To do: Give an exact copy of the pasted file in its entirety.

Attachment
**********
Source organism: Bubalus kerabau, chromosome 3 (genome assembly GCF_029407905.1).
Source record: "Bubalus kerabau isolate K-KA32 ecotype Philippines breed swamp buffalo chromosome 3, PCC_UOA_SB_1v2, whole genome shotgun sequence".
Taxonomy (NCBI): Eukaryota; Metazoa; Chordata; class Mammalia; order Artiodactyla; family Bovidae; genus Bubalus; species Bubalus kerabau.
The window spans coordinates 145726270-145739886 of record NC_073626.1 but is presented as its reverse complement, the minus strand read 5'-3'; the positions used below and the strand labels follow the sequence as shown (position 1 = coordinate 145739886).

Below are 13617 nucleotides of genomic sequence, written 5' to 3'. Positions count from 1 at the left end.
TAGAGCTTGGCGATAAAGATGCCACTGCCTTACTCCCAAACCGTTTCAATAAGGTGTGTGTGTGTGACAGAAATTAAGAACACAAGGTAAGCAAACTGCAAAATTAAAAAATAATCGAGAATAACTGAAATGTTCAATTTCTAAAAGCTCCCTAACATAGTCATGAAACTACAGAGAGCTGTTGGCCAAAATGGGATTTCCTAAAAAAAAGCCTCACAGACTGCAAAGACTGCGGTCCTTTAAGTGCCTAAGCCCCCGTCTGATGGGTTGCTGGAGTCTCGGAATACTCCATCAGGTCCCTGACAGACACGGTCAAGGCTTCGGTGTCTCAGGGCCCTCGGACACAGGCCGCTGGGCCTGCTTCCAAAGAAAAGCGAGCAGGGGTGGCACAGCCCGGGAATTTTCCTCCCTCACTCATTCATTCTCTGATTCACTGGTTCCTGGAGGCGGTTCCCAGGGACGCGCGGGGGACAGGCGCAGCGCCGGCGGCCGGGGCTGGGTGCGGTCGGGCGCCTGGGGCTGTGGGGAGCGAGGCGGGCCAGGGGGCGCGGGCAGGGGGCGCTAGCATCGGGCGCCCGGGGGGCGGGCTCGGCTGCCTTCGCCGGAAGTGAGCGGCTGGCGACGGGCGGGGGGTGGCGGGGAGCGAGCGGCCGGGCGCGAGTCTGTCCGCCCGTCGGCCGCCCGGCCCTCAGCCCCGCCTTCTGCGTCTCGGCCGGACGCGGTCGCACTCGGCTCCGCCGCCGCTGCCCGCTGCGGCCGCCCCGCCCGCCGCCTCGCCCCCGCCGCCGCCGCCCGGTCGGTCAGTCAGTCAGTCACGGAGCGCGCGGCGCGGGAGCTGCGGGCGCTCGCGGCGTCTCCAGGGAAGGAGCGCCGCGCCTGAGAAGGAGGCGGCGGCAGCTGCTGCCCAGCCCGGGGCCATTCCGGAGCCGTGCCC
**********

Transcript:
Source organism: Bubalus kerabau, chromosome 3 (genome assembly GCF_029407905.1).
Source record: "Bubalus kerabau isolate K-KA32 ecotype Philippines breed swamp buffalo chromosome 3, PCC_UOA_SB_1v2, whole genome shotgun sequence".
Taxonomy (NCBI): Eukaryota; Metazoa; Chordata; class Mammalia; order Artiodactyla; family Bovidae; genus Bubalus; species Bubalus kerabau.
The window spans coordinates 145726270-145739886 of record NC_073626.1 but is presented as its reverse complement, the minus strand read 5'-3'; the positions used below and the strand labels follow the sequence as shown (position 1 = coordinate 145739886).

Below are 13617 nucleotides of genomic sequence, written 5' to 3'. Positions count from 1 at the left end.
TAGAGCTTGGCGATAAAGATGCCACTGCCTTACTCCCAAACCGTTTCAATAAGGTGTGTGTGTGTGACAGAAATTAAGAACACAAGGTAAGCAAACTGCAAAATTAAAAAATAATCGAGAATAACTGAAATGTTCAATTTCTAAAAGCTCCCTAACATAGTCATGAAACTACAGAGAGCTGTTGGCCAAAATGGGATTTCCTAAAAAAAAGCCTCACAGACTGCAAAGACTGCGGTCCTTTAAGTGCCTAAGCCCCCGTCTGATGGGTTGCTGGAGTCTCGGAATACTCCATCAGGTCCCTGACAGACACGGTCAAGGCTTCGGTGTCTCAGGGCCCTCGGACACAGGCCGCTGGGCCTGCTTCCAAAGAAAAGCGAGCAGGGGTGGCACAGCCCGGGAATTTTCCTCCCTCACTCATTCATTCTCTGATTCACTGGTTCCTGGAGGCGGTTCCCAGGGACGCGCGGGGGACAGGCGCAGCGCCGGCGGCCGGGGCTGGGTGCGGTCGGGCGCCTGGGGCTGTGGGGAGCGAGGCGGGCCAGGGGGCGCGGGCAGGGGGCGCTAGCATCGGGCGCCCGGGGGGCGGGCTCGGCTGCCTTCGCCGGAAGTGAGCGGCTGGCGACGGGCGGGGGGTGGCGGGGAGCGAGCGGCCGGGCGCGAGTCTGTCCGCCCGTCGGCCGCCCGGCCCTCAGCCCCGCCTTCTGCGTCTCGGCCGGACGCGGTCGCACTCGGCTCCGCCGCCGCTGCCCGCTGCGGCCGCCCCGCCCGCCGCCTCGCCCCCGCCGCCGCCGCCCGGTCGGTCAGTCAGTCAGTCACGGAGCGCGCGGCGCGGGAGCTGCGGGCGCTCGCGGCGTCTCCAGGGAAGGAGCGCCGCGCCTGAGAAGGAGGCGGCGGCAGCTGCTGCCCAGCCCGGGGCCATTCCGGAGCCGTGCCC